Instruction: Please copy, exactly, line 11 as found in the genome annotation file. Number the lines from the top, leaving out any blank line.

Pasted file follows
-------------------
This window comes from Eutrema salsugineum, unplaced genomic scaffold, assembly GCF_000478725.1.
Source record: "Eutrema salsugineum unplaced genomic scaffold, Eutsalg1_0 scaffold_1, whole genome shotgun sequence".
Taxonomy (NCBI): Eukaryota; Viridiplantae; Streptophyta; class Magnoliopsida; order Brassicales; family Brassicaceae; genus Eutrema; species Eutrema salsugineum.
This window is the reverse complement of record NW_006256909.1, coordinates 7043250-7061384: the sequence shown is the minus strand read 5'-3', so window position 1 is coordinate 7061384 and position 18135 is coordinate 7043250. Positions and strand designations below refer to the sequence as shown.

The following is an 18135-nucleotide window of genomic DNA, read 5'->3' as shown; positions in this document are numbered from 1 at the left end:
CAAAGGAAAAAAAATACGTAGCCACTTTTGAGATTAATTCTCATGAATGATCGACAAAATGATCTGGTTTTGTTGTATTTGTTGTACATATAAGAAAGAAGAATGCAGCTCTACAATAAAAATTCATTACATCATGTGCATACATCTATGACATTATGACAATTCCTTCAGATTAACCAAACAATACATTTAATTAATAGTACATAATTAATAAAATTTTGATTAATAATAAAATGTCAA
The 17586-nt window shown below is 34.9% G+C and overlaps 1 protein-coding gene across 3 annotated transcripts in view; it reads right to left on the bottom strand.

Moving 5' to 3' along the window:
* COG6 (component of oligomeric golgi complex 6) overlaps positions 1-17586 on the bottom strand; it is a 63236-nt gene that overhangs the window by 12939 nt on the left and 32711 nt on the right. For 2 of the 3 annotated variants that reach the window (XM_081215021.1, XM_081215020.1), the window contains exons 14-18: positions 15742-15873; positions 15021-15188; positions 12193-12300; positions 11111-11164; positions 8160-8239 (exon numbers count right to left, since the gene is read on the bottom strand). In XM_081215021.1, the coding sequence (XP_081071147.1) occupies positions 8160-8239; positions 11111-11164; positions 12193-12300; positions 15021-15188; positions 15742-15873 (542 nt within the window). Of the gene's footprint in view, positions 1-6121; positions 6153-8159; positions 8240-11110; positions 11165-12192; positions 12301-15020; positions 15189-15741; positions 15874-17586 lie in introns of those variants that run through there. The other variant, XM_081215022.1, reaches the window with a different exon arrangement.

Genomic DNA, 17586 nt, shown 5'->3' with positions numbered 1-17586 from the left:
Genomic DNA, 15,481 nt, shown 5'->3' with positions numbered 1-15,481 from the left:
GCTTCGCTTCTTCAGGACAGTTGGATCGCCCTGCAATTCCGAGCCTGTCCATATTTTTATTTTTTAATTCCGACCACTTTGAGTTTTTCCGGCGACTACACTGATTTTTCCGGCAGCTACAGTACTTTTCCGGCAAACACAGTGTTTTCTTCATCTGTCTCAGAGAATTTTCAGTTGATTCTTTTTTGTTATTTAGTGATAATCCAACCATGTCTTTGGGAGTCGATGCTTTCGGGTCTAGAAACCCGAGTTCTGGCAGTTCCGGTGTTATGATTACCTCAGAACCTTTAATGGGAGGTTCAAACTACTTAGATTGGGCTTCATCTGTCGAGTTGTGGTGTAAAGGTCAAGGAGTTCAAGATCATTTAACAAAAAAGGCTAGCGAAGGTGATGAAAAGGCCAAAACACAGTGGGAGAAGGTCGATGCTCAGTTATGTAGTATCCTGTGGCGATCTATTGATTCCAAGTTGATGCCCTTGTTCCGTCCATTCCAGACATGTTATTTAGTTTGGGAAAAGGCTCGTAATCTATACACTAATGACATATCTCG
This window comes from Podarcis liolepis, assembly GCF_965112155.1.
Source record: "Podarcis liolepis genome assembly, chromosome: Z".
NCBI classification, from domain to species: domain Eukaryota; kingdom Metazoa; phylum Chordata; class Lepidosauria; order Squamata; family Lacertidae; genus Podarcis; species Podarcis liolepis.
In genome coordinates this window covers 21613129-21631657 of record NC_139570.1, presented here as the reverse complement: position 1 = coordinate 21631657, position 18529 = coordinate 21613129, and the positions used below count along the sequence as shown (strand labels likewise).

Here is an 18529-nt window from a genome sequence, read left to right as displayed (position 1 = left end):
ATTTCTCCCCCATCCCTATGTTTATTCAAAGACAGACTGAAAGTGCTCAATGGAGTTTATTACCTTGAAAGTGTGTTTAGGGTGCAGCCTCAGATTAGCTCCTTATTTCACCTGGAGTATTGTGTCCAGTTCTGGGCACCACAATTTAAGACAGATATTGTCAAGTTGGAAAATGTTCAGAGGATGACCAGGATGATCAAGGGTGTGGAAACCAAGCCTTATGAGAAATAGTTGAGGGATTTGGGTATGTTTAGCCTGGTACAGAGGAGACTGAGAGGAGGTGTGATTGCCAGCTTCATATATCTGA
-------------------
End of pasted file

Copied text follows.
Genomic DNA, 15,481 nt, shown 5'->3' with positions numbered 1-15,481 from the left: